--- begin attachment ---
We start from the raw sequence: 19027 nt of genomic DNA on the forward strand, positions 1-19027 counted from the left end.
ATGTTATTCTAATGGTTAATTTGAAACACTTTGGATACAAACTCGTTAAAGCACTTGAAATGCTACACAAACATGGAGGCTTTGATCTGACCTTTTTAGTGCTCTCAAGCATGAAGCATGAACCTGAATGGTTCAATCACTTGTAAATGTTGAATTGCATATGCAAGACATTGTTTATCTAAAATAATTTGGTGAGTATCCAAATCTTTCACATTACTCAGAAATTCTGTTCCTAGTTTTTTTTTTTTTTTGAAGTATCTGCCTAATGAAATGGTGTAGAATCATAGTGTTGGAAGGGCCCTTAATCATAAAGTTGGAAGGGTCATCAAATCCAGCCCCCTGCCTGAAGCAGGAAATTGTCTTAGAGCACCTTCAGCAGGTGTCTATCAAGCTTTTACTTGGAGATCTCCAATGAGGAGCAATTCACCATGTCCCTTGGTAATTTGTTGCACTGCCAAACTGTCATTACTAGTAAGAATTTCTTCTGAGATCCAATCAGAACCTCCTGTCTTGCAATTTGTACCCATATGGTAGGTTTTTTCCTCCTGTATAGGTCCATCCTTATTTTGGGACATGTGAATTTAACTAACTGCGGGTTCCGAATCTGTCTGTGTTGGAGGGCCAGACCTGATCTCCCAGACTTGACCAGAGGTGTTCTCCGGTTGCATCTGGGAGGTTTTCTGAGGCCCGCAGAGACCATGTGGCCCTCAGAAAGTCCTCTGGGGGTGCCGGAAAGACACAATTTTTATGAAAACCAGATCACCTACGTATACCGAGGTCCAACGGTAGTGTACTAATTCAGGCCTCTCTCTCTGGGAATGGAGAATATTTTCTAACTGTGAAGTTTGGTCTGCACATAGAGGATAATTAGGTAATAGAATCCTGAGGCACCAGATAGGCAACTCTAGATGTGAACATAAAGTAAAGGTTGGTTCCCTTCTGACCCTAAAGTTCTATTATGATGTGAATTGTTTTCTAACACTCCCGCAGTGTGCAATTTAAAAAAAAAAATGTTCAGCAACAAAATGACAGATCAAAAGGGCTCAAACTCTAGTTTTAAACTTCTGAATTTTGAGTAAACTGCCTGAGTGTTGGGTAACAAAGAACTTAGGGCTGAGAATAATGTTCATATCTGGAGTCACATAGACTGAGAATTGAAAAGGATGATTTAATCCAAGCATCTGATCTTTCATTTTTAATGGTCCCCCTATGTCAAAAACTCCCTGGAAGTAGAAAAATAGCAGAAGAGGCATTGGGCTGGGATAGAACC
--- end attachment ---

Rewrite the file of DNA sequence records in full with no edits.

We start from the raw sequence: 19027 nt of genomic DNA on the forward strand, positions 1-19027 counted from the left end.
ATGTTATTCTAATGGTTAATTTGAAACACTTTGGATACAAACTCGTTAAAGCACTTGAAATGCTACACAAACATGGAGGCTTTGATCTGACCTTTTTAGTGCTCTCAAGCATGAAGCATGAACCTGAATGGTTCAATCACTTGTAAATGTTGAATTGCATATGCAAGACATTGTTTATCTAAAATAATTTGGTGAGTATCCAAATCTTTCACATTACTCAGAAATTCTGTTCCTAGTTTTTTTTTTTTTTTGAAGTATCTGCCTAATGAAATGGTGTAGAATCATAGTGTTGGAAGGGCCCTTAATCATAAAGTTGGAAGGGTCATCAAATCCAGCCCCCTGCCTGAAGCAGGAAATTGTCTTAGAGCACCTTCAGCAGGTGTCTATCAAGCTTTTACTTGGAGATCTCCAATGAGGAGCAATTCACCATGTCCCTTGGTAATTTGTTGCACTGCCAAACTGTCATTACTAGTAAGAATTTCTTCTGAGATCCAATCAGAACCTCCTGTCTTGCAATTTGTACCCATATGGTAGGTTTTTTCCTCCTGTATAGGTCCATCCTTATTTTGGGACATGTGAATTTAACTAACTGCGGGTTCCGAATCTGTCTGTGTTGGAGGGCCAGACCTGATCTCCCAGACTTGACCAGAGGTGTTCTCCGGTTGCATCTGGGAGGTTTTCTGAGGCCCGCAGAGACCATGTGGCCCTCAGAAAGTCCTCTGGGGGTGCCGGAAAGACACAATTTTTATGAAAACCAGATCACCTACGTATACCGAGGTCCAACGGTAGTGTACTAATTCAGGCCTCTCTCTCTGGGAATGGAGAATATTTTCTAACTGTGAAGTTTGGTCTGCACATAGAGGATAATTAGGTAATAGAATCCTGAGGCACCAGATAGGCAACTCTAGATGTGAACATAAAGTAAAGGTTGGTTCCCTTCTGACCCTAAAGTTCTATTATGATGTGAATTGTTTTCTAACACTCCCGCAGTGTGCAATTTAAAAAAAAAAATGTTCAGCAACAAAATGACAGATCAAAAGGGCTCAAACTCTAGTTTTAAACTTCTGAATTTTGAGTAAACTGCCTGAGTGTTGGGTAACAAAGAACTTAGGGCTGAGAATAATGTTCATATCTGGAGTCACATAGACTGAGAATTGAAAAGGATGATTTAATCCAAGCATCTGATCTTTCATTTTTAATGGTCCCCCTATGTCAAAAACTCCCTGGAAGTAGAAAAATAGCAGAAGAGGCATTGGGCTGGGATAGAACC